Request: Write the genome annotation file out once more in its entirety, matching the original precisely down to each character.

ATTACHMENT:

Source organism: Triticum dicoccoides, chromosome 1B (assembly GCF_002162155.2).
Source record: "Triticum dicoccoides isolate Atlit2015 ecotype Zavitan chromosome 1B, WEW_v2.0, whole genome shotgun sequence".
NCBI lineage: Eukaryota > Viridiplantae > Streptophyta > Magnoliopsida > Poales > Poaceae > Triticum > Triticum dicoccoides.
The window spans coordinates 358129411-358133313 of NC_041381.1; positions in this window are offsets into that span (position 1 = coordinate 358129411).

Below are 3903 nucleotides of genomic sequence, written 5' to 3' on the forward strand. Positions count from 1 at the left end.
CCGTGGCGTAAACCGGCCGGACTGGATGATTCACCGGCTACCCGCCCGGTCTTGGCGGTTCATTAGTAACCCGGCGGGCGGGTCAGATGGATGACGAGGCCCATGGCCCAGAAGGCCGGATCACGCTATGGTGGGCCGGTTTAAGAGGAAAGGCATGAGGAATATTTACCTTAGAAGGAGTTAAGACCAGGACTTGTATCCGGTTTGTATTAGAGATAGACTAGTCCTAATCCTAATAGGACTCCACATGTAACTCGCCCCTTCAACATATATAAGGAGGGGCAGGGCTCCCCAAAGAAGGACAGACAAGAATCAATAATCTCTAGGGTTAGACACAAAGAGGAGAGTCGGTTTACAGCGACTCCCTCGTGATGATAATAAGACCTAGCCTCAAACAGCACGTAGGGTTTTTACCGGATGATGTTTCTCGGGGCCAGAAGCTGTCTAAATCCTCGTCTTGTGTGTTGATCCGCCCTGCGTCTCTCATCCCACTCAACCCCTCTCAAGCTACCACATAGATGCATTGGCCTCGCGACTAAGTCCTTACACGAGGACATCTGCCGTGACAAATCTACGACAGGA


Source organism: Triticum dicoccoides, chromosome 1B (assembly GCF_002162155.2).
Source record: "Triticum dicoccoides isolate Atlit2015 ecotype Zavitan chromosome 1B, WEW_v2.0, whole genome shotgun sequence".
NCBI lineage: Eukaryota > Viridiplantae > Streptophyta > Magnoliopsida > Poales > Poaceae > Triticum > Triticum dicoccoides.
The window spans coordinates 358129411-358133313 of NC_041381.1; positions in this window are offsets into that span (position 1 = coordinate 358129411).

Below are 3903 nucleotides of genomic sequence, written 5' to 3' on the forward strand. Positions count from 1 at the left end.
CCGTGGCGTAAACCGGCCGGACTGGATGATTCACCGGCTACCCGCCCGGTCTTGGCGGTTCATTAGTAACCCGGCGGGCGGGTCAGATGGATGACGAGGCCCATGGCCCAGAAGGCCGGATCACGCTATGGTGGGCCGGTTTAAGAGGAAAGGCATGAGGAATATTTACCTTAGAAGGAGTTAAGACCAGGACTTGTATCCGGTTTGTATTAGAGATAGACTAGTCCTAATCCTAATAGGACTCCACATGTAACTCGCCCCTTCAACATATATAAGGAGGGGCAGGGCTCCCCAAAGAAGGACAGACAAGAATCAATAATCTCTAGGGTTAGACACAAAGAGGAGAGTCGGTTTACAGCGACTCCCTCGTGATGATAATAAGACCTAGCCTCAAACAGCACGTAGGGTTTTTACCGGATGATGTTTCTCGGGGCCAGAAGCTGTCTAAATCCTCGTCTTGTGTGTTGATCCGCCCTGCGTCTCTCATCCCACTCAACCCCTCTCAAGCTACCACATAGATGCATTGGCCTCGCGACTAAGTCCTTACACGAGGACATCTGCCGTGACAAATCTACGACAGGA